What Is Blockchain?
With nearly 3 million views, this video from Simply Explained tells you exactly how blockchain works.
Below the video we’ll explain how that technology is being used in gaming.
Blockchain in games
Most of the time when we talk about “blockchain games” we actually only refer to the in-game assets — not the whole game. Graphics, game logic, soundtrack, and so on are still working in the traditional manner.
Very few games are running 100% on blockchain because there isn’t really a use for it. Most things don’t need to be decentralized.
In-game assets on blockchain
In-game assets are all the items you get to play around with; weapons, armour, pets, stuff like that.
If The Sims was a blockchain game the furniture would be blockchain assets, and if Pokémon was a blockchain game you’d have little Blockémons (joke aside😅).
Thanks to blockchan it’s also possible to create items that are provably rare. This spaceship, for instance, can only be owned by up to 6 different people. The real kicker here is that you don’t have to trust the game publisher at all — simply visit enjinx.io to see the math behind any item for yourself!
But a game developer doesn’t have to put ALL the game’s items on a blockchain. They can put any number of their items on the immutable ledger.
And then there’s the Multiverse. Any developer can submit a new item to the Multiverse, or add an existing Multiverse item to their game. These items can then be used in multiple games. A good example of this is the Forge Hammer — a crafting tool that gives the owner extra crafting bonuses in several Multiverse games!
Read more about the Multiverse here.
Why is all this important?
This is the good bit! You see, in a traditional game you might own a copy of the game, but you don’t own your account or the items and achievements of any of your characters. The game publisher owns them.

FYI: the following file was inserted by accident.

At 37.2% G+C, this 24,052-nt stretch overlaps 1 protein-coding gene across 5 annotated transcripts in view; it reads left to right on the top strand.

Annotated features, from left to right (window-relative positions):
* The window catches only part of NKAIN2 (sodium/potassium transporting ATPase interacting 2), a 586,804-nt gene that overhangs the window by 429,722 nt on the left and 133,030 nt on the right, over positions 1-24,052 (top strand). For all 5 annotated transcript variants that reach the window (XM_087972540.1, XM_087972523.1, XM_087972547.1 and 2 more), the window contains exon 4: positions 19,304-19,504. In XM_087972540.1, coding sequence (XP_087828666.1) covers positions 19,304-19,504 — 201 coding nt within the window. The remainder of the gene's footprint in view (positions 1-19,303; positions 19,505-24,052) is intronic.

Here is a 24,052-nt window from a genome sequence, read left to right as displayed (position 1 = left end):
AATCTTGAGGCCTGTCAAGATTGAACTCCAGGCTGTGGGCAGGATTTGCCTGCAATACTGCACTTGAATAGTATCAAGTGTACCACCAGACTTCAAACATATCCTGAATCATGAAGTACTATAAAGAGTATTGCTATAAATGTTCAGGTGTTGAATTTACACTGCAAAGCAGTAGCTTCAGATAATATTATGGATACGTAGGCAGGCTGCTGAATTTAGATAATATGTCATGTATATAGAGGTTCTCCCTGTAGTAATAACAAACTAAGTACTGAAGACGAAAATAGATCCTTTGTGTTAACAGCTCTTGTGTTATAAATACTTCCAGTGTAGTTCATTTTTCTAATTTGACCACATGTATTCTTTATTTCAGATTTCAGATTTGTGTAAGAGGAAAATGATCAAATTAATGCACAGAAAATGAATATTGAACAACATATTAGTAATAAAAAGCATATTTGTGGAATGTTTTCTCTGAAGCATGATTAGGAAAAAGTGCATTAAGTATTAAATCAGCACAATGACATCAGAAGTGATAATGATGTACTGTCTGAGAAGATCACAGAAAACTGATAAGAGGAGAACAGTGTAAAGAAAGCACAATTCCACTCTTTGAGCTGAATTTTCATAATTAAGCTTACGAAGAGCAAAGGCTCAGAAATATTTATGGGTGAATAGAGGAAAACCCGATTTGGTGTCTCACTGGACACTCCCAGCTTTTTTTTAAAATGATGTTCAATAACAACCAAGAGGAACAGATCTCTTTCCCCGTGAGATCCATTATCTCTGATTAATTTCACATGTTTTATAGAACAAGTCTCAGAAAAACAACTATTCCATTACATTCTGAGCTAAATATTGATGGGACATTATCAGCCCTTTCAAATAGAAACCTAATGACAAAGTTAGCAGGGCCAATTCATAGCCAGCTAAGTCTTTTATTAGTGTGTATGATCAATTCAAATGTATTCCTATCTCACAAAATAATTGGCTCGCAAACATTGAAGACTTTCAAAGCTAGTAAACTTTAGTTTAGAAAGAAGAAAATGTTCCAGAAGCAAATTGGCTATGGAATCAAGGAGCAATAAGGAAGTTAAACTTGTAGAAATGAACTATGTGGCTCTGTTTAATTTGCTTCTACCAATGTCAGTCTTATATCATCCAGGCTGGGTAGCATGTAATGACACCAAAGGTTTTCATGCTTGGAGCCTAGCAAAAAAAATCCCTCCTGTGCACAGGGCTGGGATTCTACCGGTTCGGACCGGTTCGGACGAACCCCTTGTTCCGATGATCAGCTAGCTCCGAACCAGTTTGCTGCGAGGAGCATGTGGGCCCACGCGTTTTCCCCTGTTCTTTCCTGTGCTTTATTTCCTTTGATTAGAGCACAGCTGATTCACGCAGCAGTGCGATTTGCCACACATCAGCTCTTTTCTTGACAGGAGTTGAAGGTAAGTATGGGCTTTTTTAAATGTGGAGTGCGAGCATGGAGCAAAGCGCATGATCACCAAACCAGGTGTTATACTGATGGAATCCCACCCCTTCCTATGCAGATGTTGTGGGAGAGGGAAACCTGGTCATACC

Blockchain gives YOU that ownership and control, for the first time ever.
In the case of games in Enjin Coin’s ecosystem, all blockchain-powered items can be withdrawn from the game to your own personal mobile wallet.
You’re then able to trade your weapons, armour, heroes, companions, rights, titles — whatever — to other people in groups like Trade Enjin. This has never been possible before, but blockchain has opened a whole new market parallel to existing retail and antiquities markets in the real world.
Imagine if you were able to sell every item your in-game characters have ever owned.
That’s no longer just an imagination.
Developers love it, too
On the flipside developers can sell certain items or rights before the game is even out. Their users don’t need the game to trade the items, all they need is the Enjin wallet!
Developers, check out Enjin’s Unity SDK announcement!
They can also attach transaction fees — any number — to certain items. That way whenever an item changes hands outside of the game, the developer still gets paid! 🙌
This is a great tool for small publishers who are crowdfunding their projects, and blockchain ensures that supporters still own their items even if the game they supported goes bust.
You never know which items become precious collectibles, years from now. 🤷♂️
Got questions? Head to our community group and ask away!